By Aranyu Soltesz. Coloring Worksheet. At Friday, January 31st 2020, 11:24:28 AM.
Hue is pretty much synonymous to what we actually mean when we said the word "color." All of the primary and secondary colors, for instance, are "hues." Hues are important to remember when combining two primary colors to create a secondary color. If you don't use the hues of the two primary colors you're mixing together, you won't generate the hue of the secondary color. This is because a hue has the fewest other colors inside it. By mixing two primary colors that carry other tints, tones, and shades inside them, you're technically adding more than two colors to the mixture ‐‐ making your final color dependent on the compatibility of more than two colors.
Color mixing is always one of my favorite units! Learning colors is a huge aspect of preschool curriculum, and there are so many great books and resources on them. You can talk about colors just about anywhere you are! The idea of mixing two colors to form a new color is somewhat of a complex concept for preschoolers. While it may be easier to understand that red and white make pink, it′s just not as easy to remember that blue and red make purple. Whenever I do color mixing with young children, I try to make the process of learning one that is memorable. If we engage their senses in the process, then it becomes an even greater tool.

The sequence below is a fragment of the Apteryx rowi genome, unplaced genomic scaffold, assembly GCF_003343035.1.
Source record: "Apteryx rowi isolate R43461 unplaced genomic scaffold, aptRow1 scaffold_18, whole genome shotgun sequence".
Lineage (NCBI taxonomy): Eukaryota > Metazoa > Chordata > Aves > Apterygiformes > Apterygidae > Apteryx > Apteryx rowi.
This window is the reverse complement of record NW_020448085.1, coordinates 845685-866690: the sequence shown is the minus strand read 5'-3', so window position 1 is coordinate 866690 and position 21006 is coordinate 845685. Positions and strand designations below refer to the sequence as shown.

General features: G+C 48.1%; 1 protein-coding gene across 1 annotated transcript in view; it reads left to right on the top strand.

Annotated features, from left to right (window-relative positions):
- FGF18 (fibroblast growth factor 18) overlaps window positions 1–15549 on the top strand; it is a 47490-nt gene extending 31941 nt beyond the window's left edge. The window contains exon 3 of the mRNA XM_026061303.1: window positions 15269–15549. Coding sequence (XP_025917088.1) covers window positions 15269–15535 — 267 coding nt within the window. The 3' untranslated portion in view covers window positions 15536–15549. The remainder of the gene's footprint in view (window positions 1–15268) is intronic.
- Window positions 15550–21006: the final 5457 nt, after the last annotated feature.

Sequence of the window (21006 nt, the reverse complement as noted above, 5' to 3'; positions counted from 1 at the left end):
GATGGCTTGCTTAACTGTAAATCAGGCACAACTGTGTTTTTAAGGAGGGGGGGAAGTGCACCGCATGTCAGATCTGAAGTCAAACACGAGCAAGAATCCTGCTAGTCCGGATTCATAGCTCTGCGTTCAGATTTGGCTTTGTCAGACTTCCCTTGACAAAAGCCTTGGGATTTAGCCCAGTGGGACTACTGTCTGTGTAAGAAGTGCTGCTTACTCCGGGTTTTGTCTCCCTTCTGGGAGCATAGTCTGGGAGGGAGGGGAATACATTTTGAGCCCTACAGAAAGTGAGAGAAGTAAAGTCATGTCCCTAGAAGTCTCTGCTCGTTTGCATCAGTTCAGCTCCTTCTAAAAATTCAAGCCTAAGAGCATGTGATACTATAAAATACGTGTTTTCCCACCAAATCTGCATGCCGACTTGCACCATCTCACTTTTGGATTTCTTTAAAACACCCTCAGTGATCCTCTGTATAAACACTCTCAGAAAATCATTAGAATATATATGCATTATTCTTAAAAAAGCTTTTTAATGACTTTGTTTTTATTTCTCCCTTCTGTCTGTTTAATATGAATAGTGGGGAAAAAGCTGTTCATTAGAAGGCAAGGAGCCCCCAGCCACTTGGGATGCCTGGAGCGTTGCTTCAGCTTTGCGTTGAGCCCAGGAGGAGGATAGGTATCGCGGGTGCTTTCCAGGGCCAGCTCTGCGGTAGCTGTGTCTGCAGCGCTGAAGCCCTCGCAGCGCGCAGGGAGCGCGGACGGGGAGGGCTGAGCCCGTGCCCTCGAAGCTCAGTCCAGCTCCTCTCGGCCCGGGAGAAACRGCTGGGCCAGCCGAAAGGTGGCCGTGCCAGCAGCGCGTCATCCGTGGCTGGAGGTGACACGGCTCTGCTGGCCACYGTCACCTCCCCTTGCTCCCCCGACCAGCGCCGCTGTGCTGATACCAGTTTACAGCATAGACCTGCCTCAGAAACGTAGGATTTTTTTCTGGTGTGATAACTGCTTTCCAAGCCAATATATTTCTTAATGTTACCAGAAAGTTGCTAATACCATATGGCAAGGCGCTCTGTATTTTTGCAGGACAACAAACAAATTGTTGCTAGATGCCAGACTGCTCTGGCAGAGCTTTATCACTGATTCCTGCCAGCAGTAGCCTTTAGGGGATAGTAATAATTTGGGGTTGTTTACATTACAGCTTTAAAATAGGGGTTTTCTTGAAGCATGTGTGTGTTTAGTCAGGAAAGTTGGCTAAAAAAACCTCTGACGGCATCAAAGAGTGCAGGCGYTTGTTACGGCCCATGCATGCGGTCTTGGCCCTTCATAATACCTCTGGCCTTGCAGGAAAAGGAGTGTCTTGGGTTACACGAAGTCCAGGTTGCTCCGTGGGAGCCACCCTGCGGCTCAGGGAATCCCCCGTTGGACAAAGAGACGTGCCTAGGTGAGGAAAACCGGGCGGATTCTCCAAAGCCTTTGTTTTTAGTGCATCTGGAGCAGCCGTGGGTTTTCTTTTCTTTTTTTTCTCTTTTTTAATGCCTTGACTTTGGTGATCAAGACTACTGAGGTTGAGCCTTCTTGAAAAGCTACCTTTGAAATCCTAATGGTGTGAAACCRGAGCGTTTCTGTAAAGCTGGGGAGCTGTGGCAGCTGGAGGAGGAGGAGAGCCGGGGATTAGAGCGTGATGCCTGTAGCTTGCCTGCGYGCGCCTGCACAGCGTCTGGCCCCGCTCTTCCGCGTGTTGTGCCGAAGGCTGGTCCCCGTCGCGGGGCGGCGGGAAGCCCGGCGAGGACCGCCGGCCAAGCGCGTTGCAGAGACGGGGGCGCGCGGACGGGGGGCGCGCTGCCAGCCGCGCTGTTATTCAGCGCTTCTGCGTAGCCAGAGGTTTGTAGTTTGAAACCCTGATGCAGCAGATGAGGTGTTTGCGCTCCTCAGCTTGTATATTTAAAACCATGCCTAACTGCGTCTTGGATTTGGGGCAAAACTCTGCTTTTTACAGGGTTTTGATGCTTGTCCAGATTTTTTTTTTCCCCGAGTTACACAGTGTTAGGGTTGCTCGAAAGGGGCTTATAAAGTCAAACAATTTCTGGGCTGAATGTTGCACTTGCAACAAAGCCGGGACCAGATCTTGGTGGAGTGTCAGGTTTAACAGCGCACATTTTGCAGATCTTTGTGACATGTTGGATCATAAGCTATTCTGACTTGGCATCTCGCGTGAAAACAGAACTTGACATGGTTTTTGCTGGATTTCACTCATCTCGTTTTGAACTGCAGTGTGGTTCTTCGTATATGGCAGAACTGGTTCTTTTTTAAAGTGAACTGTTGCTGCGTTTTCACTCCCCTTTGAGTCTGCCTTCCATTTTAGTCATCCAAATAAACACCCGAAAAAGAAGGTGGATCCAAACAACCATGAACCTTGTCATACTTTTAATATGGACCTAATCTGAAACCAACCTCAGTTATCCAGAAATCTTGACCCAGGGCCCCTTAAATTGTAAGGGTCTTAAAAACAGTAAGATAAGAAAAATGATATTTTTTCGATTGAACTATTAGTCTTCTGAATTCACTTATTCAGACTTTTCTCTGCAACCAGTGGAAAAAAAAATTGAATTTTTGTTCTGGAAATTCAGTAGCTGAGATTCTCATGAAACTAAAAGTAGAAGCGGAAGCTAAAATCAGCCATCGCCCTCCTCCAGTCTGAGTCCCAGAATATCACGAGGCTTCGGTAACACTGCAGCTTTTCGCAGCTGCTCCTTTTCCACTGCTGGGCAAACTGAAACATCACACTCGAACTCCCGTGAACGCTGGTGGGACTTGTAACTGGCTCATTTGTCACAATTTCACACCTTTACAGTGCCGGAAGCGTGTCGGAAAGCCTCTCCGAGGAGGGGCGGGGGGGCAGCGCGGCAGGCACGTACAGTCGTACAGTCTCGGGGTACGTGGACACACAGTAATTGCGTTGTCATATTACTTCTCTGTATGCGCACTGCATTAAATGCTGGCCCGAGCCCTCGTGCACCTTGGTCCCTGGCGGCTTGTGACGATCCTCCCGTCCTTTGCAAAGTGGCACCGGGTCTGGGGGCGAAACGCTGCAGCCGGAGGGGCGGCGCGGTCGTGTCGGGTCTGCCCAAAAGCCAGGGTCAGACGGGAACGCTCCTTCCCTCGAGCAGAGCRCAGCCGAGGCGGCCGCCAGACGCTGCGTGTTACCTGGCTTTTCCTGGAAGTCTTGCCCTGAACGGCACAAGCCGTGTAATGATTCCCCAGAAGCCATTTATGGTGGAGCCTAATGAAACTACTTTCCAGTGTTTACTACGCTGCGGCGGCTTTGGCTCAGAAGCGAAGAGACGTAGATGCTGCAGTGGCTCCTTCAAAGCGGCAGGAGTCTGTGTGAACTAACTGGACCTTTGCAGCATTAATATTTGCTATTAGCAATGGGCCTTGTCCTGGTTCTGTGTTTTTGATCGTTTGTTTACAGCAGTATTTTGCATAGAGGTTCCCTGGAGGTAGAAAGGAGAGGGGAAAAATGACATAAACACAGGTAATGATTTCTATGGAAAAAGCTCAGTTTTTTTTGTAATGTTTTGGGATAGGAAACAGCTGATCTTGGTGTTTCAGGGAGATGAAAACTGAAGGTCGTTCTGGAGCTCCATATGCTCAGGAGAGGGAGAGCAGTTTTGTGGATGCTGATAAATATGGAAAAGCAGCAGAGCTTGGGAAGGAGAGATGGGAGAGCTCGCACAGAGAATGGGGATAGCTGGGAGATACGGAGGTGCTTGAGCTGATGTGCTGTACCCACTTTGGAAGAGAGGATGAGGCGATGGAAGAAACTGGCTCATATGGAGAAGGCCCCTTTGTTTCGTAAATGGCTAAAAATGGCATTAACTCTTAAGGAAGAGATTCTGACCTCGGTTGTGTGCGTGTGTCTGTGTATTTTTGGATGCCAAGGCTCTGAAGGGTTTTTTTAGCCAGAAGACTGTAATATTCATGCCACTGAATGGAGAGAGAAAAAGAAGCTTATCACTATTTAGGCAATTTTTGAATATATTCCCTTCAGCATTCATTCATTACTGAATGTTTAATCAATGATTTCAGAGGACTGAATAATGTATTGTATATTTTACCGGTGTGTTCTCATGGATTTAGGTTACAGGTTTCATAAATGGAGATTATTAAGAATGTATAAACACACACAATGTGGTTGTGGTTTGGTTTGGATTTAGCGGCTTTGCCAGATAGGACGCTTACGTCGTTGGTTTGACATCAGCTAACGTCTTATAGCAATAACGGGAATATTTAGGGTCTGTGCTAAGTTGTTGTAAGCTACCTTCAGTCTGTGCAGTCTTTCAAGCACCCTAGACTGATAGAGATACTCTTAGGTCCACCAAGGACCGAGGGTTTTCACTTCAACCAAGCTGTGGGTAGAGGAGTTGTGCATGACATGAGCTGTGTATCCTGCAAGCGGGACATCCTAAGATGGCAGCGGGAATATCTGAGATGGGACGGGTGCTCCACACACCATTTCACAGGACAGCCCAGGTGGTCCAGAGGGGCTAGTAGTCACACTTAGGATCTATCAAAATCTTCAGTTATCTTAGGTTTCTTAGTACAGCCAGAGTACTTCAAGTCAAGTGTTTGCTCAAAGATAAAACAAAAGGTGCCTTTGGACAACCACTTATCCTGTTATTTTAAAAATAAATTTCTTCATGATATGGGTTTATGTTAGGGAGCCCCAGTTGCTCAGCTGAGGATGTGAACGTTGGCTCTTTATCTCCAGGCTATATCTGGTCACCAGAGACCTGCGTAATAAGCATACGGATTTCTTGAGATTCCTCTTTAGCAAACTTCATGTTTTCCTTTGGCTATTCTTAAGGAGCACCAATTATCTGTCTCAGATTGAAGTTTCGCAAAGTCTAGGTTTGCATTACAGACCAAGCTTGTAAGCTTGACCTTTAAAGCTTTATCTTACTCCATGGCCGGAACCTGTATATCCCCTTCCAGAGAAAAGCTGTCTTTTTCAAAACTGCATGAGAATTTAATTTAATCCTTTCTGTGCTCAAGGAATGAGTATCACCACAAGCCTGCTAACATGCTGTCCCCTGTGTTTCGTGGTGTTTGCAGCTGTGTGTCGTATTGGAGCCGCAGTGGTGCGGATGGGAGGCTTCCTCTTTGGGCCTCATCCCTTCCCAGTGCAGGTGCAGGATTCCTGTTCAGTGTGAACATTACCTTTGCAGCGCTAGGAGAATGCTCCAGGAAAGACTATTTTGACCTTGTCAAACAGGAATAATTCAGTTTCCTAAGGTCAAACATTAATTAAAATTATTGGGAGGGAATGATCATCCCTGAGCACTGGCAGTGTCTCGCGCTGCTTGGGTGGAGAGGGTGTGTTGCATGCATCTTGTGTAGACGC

According to color theorists, pictures help to stimulate memory and boost information recall. But this doesn′t mean printing and sticking‐up random pictures around the room; it′s the colors used within the images that help with the revision process. For example, an image of a sky will inevitably incorporate lots of blue, and the color blue is known to be calming and to boost creativity – both of which are important during revision. Or red, which is associated with adrenaline and correction, encourages both awareness and vigilance, in turn boosting memory and recall. Different pictures may be relevant at different stages of revision. Red may be more appropriate in the thick of revision, whilst your child is trying to absorb as much information as possible, whereas blue may be more beneficial in the days leading up to exams to keep stress levels low.